• Alan Bray

Combing Rain into her Hair

Updated: Aug 23


Last week, I promised to further discuss the ending of “The English Patient.” We talked at length about the character of Kirpal Singh and how his ending differs from the others. Let’s discuss and then circle back to Kirpal Singh because, best beloved, he has the final appearance in the book.

The English Patient’s—Count Almasy’s—fate is announced on page two. The present of the book occurs in the months “before he died.” But his death is not shown, as a version of it is shown in the film (more on that next week).

In his final appearance, Almasy wakes up in the middle of the night. “Around three a.m. he feels a presence in the room. He sees, for the pulse of a moment, a figure at the foot of his bed, against the wall or painted onto it perhaps, not quite discernible in the darkness of foliage beyond the candlelight. He mutters something, something he had wanted to say, but there is silence and the slight brown figure, which could be just a night shadow, does not move. A poplar. A man with plumes. A swimming figure. And he would not be so lucky, he thinks, to speak to the young sapper again.”

I used to think this figure was the Narrator, and that’s possible, although the Narrator is busy narrating the scene. It could be Caravaggio, who’s always skulking around. But Almasy’s experience, I think, is key. He believes it would be lucky to see Kip again—that it’s a vision of Kip. “If the figure turns around there will be paint on his back, where he slammed in grief against the mural of trees. When the candle dies out he will be able to see this.” Very enigmatic. How will Almasy be able to see when the candle goes out? The candle light obscures what’s there. He doesn’t need it anymore. He’s dying.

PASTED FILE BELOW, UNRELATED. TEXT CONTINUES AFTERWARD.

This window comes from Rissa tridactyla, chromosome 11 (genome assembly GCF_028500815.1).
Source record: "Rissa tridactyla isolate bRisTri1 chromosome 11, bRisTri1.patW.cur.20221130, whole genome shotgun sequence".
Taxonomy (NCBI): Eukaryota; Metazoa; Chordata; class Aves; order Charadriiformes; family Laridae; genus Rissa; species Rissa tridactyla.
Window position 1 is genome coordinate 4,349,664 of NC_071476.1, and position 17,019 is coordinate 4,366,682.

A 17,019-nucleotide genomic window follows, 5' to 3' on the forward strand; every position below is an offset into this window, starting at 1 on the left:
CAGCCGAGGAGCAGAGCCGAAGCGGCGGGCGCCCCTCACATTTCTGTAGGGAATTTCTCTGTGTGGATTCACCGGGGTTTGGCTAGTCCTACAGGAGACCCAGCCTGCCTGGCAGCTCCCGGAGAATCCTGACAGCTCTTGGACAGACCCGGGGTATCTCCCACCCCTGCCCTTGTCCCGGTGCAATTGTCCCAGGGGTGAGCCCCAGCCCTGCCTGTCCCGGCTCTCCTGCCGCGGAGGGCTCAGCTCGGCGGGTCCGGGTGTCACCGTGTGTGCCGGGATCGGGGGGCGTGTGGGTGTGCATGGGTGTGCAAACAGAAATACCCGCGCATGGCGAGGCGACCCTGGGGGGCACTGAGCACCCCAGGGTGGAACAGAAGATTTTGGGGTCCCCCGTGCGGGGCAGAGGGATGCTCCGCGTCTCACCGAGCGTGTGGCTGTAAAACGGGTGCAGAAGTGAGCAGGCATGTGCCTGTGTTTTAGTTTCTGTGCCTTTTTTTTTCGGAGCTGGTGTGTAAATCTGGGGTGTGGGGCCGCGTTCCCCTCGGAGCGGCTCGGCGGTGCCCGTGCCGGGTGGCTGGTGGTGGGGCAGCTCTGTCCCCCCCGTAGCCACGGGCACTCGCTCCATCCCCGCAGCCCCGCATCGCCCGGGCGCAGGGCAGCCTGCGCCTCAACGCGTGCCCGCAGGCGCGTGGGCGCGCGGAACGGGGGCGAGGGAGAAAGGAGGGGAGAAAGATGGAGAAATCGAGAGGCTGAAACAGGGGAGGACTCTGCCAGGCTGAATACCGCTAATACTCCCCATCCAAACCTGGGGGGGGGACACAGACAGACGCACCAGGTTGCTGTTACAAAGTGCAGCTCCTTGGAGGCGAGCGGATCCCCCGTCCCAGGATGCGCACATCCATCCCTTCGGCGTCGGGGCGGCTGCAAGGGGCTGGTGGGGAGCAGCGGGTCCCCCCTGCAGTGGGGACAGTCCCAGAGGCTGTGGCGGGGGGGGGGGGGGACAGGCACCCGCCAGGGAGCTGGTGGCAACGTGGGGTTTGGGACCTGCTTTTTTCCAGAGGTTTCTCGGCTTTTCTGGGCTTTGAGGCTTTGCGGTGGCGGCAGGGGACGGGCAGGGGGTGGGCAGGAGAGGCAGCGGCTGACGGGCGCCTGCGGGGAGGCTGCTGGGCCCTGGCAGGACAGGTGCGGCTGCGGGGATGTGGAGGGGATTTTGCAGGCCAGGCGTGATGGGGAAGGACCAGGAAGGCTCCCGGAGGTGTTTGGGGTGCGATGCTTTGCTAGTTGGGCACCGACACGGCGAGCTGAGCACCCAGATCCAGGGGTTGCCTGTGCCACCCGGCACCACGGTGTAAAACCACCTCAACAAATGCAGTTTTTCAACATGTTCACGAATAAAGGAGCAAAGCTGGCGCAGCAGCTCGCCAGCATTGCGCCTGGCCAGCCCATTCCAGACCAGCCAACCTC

Last week, we spoke of Almasy and Kip’s “doubleness,” how Almasy sees Kip in himself. I think this mysterious figure is Almasy’s vision of Kip, his younger self. Angry, obsessive. His farewell to Kip and to himself. And of the book to him.

Caravaggio is last seen by Hana, walking a tightrope he’s strung to the next villa. A switch to his POV: “He is halfway across when he smells the rain, and then it begins to fall all over his body, clinging to him, and suddenly there is the greater weight of his clothes.” Back to Hana:

“She put her cupped palms out of the window and combs rain into her hair.”

And then a bravura leap forward, fourteen years—1954, roughly. Kip is married, has children, lives in India, is a doctor. He treats a burned patient, and it provokes a memory of Hana. He remembers her fondly, considers writing her a letter.

A paragraph break, and Hana:

“And Hana moves possibly in the company that is not her choice. She, at even this age, thirty-four, has not found her own company, the ones she wanted…People fall in love with her…She is a woman I don’t know well enough to hold in my wing. If writers have wings, to harbor for the rest of my life.”

The first time I read the novel, this “I” puzzled me. I tried to fit this entity into one of the characters, Kip maybe. But no—finally at the end, Ondaatje deploys the Narrator, the writer, who feels humbled at the task of knowing a character well enough, of the impossibility of predicting all a character may do. The way a novel takes on a life of its own.

So, if I’m right that “The English Patient” is a story of people dealing with trauma, how does this ending fit? Do the characters heal? Almasy, the English Patient, dies, but he’s passed on his story to Hana and Caravaggio, a form of healing. Caravaggio continues his work of foraging/looting, which he has done all along. But he does realize that Kip is right, that the atomic bomb would never have been dropped on a “white nation.” He gives Kip a bear-hug as he leaves. He seems to understand Almasy at a deep level, forgives him for helping the Nazis (I’m afraid so). He shows Hana his wounds, allows her to tend them—all these things are evidence of healing..

Kip seems to be prospering in his life in India, expressing normal regrets about an old love. Hana does not seem healed, she remains troubled and remembers Almasy and the stories he told. She is the only character who continues a fascination with stories and the past—which is perfectly fine, but in the context of the book may signal she has farther to go to heal.

And at the very end, Hana accidently knocks a cup to the floor, and at the same moment, on the other side of the world, Kip’s young daughter drops a fork. Both objects fall, Kip catches the fork, “a wrinkle at the edge of his eyes behind his spectacles.”

Beautiful.

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